A best-practice guide for client vulnerability: practical tips from Comentis’ Jonathan Barrett

Identifying and supporting vulnerable clients is easier said than done, says Jonathan Barrett, CEO of Comentis . In this analysis, Jonathan explains how identification can often be a reactive process; highly subjective and inconsistently deployed, with endless opportunity for bias to affect our judgement. Even for trained clinical experts, identifying someone at risk of a more cognitive vulnerability can be far from easy. Below, Jonathan lightens the load and shares five best practice tips for advisers around vulnerability. 

5 top tips for advisers when it comes to vulnerability:

1) Look for the triggers: The FCA has identified four key drivers – or triggers – that may result in a client experiencing vulnerable circumstances. These are health events, life events, capability, and resilience. There’s a tendency to see these as fixed, but the reality is that no two people will have exactly the same combination. In any case, determining whether one – or indeed more – of these triggers are present should be an advisor’s first port of call when assessing a client for signs of vulnerability.


            2) Identify the causative nexus: Once a potential trigger has been identified, understanding the concept of the causative nexus is fundamental to determining how best to support that client. Ultimately, this hinges on the idea that it isn’t a circumstance or trigger that makes someone vulnerable. Instead, it’s their unique emotional, physical, or psychological response.  If we consider an instance of bereavement, someone who loses a life partner or close family member is likely to suffer a significant emotional impact, affecting their mood and consequently their ability to engage and concentrate. By comparison, if someone loses a distant family member, who they perhaps weren’t particularly close to, the emotional impact may be less severe. Put simply, the causative nexus is the reason one person is affected by a certain situation while another is not. A good rule of thumb is that the greater the causative nexus, the greater the extent of the vulnerability. If an advisor understands the impact of the circumstance on the individual, they can then use this information to identify how best they should offer support.

            3) Assess every client: In order for this process to work, it has to be consistent. That means every client has to be assessed in the exact same way by the advisor. For instance, it isn’t enough to assume that if a client is wealthy, they can’t be at risk. Vulnerability is complex, and anyone can be susceptible. With that in mind, the first thing to get right is ensuring that advisors are assessing every client for the same signs of vulnerability.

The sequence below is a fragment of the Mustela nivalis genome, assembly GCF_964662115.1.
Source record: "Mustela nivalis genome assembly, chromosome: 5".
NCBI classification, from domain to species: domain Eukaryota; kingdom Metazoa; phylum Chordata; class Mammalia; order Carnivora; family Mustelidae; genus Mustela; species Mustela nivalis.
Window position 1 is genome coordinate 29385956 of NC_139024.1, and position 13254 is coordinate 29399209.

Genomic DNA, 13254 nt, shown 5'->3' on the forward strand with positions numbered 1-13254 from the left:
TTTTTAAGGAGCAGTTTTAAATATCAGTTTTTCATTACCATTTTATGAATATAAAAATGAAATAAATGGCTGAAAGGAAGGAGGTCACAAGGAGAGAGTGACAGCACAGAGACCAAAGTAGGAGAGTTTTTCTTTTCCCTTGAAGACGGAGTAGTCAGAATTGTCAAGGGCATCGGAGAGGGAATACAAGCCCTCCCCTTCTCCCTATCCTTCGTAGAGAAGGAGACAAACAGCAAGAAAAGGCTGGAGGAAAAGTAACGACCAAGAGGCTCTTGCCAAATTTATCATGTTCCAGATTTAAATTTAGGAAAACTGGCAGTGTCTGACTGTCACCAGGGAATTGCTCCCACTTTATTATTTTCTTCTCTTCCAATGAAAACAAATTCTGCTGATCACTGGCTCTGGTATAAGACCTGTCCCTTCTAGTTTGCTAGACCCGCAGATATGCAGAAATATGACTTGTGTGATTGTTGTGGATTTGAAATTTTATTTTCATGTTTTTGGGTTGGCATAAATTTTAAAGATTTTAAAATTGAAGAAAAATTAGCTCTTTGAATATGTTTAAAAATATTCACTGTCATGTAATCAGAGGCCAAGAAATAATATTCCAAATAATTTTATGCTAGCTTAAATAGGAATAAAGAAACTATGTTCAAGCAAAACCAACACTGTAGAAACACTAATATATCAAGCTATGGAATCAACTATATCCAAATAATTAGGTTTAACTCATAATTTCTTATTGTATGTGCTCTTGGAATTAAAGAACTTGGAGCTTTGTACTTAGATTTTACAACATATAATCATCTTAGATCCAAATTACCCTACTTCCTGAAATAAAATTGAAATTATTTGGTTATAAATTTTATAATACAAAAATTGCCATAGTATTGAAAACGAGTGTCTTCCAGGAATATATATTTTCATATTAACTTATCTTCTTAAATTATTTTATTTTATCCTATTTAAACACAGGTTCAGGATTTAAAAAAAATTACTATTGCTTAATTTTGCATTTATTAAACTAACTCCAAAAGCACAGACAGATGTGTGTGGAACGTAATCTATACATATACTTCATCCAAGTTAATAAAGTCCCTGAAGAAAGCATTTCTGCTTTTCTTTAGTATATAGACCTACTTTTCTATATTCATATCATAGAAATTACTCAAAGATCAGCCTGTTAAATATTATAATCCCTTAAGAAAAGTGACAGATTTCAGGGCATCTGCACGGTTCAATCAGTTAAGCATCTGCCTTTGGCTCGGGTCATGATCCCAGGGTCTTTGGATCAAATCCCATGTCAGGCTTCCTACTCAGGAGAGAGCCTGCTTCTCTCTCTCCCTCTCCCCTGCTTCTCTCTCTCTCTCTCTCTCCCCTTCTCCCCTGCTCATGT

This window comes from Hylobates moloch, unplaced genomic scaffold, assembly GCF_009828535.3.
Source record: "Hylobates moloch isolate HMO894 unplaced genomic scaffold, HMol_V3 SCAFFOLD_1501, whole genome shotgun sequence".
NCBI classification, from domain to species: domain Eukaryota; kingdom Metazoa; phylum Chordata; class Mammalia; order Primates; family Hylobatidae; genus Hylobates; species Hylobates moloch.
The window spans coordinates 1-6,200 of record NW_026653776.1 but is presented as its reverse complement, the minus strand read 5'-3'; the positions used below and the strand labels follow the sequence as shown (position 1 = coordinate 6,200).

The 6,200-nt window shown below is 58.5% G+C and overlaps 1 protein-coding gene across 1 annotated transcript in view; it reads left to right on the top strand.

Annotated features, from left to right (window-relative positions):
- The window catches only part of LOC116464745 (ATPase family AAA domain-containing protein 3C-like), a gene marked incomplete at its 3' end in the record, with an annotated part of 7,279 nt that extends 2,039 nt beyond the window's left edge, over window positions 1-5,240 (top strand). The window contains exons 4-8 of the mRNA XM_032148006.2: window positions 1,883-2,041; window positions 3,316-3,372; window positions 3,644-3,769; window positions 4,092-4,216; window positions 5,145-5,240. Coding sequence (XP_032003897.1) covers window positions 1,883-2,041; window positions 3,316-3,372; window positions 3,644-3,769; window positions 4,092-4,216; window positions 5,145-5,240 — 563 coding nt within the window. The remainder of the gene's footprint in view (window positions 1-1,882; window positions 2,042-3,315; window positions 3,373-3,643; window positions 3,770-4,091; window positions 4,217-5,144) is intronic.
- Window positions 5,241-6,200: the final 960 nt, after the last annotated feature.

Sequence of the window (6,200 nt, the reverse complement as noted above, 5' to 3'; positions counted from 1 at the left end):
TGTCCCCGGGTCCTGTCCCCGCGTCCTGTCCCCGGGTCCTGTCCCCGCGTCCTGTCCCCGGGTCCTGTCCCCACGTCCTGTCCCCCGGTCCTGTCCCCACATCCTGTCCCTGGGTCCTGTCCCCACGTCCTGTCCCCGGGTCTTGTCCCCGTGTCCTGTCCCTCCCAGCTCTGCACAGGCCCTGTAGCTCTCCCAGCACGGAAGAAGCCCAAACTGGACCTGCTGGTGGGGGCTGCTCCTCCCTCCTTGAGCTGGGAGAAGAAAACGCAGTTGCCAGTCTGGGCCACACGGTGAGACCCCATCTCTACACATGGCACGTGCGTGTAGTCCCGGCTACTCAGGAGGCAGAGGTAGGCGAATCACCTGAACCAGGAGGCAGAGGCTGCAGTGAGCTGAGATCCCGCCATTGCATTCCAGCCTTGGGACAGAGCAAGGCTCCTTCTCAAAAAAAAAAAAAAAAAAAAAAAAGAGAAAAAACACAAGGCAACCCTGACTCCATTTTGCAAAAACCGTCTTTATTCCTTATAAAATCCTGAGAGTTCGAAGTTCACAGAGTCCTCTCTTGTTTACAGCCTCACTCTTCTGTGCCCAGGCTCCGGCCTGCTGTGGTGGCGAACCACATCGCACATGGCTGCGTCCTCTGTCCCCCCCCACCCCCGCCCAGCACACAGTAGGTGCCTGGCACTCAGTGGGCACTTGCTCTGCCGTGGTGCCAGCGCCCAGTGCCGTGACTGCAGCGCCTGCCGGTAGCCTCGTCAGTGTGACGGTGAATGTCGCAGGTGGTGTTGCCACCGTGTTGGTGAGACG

4) Tailor your approach for each client: Not all vulnerabilities can be responded to in the same way. For instance, a client who is struggling with their memory as a result of dementia may require more in the way of written material than someone who is going through a divorce or moving home. As part of our Comentis Vulnerability Support Framework, we have developed a Vulnerability Quadrant to help determine the support a vulnerable client might need. This tool encourages advisors to consider whether the client needs immediate or long-term support, and whether it should be internal or external. For instance, immediate-internal support may involve allowing scheduling a longer meeting with a client the advisor knows will require additional time to process information. On the other hand, long-term-external support may involve keeping a client’s attorney regularly updated on your dealings, to ensure their best interests are being met. In short, the advisor will need to consider the specific struggles the client is grappling with, and then try to determine what personalised support would benefit them most.


            5) Record even if clients are not vulnerable: It’s not just about recording if someone is vulnerable. In fact, in order to compile the most comprehensive records, advisors should also keep thorough records of clients who they have recorded as not being vulnerable too. This is essential and something we see missed time and time again. And of course, any vulnerabilities that are identified, as well as any actions or interventions that are taken to provide support, should be comprehensively recorded too in a way that can be recovered and acted upon at a later date. 

            With this best-practice guide, advisors should be well-equipped to bring the process of identifying, supporting, and reporting into their firm’s processes. There are plenty of tools and resources available to help determine how to support clients that have been identified as vulnerable. Comentis’ Vulnerability Support Framework can be found here.

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